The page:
BILLINGS — A tiny house project received a big push forward thanks to a major gift from the Downtown Billings Rotary Club.
A project of the Salvation Army, the William Booth Village, will have 28 sleeping cabins and a communal building that has showers, a kitchen, laundry machines, and more. The houses will be built on a lot owned by the Salvation Army off of Sixth Street North across from North Park, next to the current Salvation Army building.
"This project will help our neighbors who are experiencing crisis and through transformational relationship will help give them the tools they need to move forward in life," said Lt. Felecia Pederson with the Salvation Army.
Lt. Colin Pederson with the Salvation Army says the organization will staff the village 24/7, will be fenced, and will provide an array of social services including lessons in "life skills" such as health and nutrition, communication skills, anger and stress management skills, and more.
“When you’re in transition, a lot of the challenges are just providing a shower, a place to do your laundry, finding a place to look for jobs, a place to learn the skills you may need to move forward," Colin Pederson said. "We really want to have that as part of the campus we’ll be putting together—all of those items will be part of our project so we can help people make positive steps towards self-sufficiency and stability in our community.”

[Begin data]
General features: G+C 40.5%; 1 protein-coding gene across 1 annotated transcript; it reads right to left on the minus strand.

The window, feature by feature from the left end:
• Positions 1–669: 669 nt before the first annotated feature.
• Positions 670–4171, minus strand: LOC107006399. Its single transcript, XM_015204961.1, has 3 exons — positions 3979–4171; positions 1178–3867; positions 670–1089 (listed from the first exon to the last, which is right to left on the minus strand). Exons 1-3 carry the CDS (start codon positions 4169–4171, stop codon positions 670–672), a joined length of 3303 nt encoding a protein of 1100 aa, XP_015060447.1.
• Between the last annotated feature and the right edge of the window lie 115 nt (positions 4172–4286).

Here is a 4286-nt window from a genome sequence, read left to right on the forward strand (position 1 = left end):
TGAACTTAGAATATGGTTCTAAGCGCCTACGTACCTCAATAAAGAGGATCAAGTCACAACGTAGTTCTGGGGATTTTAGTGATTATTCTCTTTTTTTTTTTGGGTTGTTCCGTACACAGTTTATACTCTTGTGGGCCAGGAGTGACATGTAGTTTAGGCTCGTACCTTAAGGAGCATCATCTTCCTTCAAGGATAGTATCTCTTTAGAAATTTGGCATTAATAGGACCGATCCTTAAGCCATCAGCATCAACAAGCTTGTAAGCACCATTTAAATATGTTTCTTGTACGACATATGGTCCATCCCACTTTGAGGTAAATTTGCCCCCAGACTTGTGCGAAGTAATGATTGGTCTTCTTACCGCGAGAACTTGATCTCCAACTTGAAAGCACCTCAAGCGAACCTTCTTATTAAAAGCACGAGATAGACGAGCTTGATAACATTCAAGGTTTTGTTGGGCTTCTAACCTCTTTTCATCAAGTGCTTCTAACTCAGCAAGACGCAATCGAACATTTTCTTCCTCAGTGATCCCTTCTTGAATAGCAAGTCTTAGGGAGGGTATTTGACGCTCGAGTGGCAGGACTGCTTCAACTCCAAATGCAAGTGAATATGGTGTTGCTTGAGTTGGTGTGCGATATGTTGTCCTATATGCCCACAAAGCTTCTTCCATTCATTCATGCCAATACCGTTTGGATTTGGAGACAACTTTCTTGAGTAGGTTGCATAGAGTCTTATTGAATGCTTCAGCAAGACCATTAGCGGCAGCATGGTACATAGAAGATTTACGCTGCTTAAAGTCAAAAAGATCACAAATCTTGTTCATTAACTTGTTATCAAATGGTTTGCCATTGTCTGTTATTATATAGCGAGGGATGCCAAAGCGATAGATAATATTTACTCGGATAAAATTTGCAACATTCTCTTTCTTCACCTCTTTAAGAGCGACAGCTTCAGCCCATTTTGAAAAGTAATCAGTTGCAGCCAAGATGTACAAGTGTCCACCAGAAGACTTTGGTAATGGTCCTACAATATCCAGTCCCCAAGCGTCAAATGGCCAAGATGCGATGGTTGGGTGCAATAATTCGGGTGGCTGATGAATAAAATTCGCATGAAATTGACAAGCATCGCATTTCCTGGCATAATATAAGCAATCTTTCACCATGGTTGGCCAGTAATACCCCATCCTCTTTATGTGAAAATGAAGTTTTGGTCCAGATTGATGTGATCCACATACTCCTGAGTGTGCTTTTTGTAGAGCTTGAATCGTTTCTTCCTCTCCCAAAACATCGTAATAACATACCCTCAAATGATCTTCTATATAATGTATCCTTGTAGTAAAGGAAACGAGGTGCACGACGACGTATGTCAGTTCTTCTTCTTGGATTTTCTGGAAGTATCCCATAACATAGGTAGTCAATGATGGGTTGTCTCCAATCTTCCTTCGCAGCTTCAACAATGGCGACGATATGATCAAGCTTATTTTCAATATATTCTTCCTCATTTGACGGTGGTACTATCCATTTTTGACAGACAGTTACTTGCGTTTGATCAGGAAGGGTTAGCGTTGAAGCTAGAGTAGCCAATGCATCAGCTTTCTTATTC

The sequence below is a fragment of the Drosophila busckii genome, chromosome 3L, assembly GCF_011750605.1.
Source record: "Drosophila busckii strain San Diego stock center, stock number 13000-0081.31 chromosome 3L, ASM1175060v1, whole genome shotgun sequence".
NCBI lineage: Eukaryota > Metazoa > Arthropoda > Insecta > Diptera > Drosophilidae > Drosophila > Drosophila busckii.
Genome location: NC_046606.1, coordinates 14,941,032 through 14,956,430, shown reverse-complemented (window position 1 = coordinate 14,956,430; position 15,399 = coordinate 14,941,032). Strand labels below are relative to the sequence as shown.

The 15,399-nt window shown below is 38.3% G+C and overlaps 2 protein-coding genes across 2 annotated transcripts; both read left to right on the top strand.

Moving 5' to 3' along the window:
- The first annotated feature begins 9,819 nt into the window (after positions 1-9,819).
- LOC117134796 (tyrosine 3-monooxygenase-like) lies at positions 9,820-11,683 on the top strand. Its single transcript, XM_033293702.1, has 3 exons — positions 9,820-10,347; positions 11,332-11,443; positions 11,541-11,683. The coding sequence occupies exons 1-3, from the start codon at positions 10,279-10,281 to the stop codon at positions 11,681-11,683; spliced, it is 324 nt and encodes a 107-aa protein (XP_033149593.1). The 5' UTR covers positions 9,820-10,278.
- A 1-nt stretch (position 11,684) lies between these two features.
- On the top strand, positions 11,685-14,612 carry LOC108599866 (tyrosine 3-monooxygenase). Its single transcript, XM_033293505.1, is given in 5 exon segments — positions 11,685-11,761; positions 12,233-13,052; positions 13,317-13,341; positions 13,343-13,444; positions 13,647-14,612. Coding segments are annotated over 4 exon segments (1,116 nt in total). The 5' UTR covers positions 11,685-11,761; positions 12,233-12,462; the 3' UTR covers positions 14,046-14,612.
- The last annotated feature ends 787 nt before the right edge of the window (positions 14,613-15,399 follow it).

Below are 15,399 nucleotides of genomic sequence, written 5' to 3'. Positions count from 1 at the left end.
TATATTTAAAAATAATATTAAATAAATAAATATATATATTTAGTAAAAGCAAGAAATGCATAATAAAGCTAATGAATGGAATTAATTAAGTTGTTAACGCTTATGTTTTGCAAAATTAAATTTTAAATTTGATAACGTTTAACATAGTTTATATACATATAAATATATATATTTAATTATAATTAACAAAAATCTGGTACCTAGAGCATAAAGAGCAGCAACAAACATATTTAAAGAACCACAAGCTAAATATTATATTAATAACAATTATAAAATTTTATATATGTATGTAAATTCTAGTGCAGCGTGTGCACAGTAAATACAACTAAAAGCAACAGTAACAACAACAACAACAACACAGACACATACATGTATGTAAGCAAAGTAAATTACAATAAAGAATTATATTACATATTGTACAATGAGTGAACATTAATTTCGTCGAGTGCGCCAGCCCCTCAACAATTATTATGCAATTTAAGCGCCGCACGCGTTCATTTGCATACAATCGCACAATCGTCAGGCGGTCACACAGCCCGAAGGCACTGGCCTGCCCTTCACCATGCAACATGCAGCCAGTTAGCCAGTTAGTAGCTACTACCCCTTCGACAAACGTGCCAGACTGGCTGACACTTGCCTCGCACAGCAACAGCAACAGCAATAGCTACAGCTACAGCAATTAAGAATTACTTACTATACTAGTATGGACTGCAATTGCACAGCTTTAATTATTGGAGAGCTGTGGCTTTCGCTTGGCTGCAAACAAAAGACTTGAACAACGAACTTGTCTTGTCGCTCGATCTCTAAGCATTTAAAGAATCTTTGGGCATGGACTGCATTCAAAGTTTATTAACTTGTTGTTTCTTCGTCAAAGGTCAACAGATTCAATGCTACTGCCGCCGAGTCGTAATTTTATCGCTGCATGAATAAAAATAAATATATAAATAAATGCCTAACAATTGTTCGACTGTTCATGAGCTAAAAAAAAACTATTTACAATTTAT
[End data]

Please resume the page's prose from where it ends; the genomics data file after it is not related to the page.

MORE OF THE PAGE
Colin Pederson and Felecia Pederson, a husband-wife team, have spent a year presenting the project to the community and have met community concerns head on.
“We’ve really been working diligently with our neighbors, attending neighborhood meetings, trying to get to know our neighbors better and let them know they can be part of the process," Colin Pederson said.
Set to break ground on the first phase of the project last spring, the Pedersons say soaring building costs pushed them to rethink the plan. Instead of rolling the housing village out in phases, the Salvation Army is now raising the more than $1 million necessary to build it all at once.
The Downtown Billings Rotary Club pledged to help, starting with a $50,000 check presented to the Pedersons on Monday.
"I think when it comes to helping those that are in need, it's easy for some of us to just turn away and pretend like it's not there, but it is here, it's real, and it's something that we feel that maybe we can even have a small impact on," said Christine Maragos, president of the Downtown Billings Rotary Club. "Even if it is a small impact, at least we know that we help those people get back on track, maybe finish their education, get back into the workforce, and just be back to feeling human again and wanting to be a productive member of society."
Maragos says club members are fundraising for a second installment of $50,000 that it will also donate to the project.
Putting the Pedersons and Salvation Army closer to turning an empty lot into a safe place to sleep.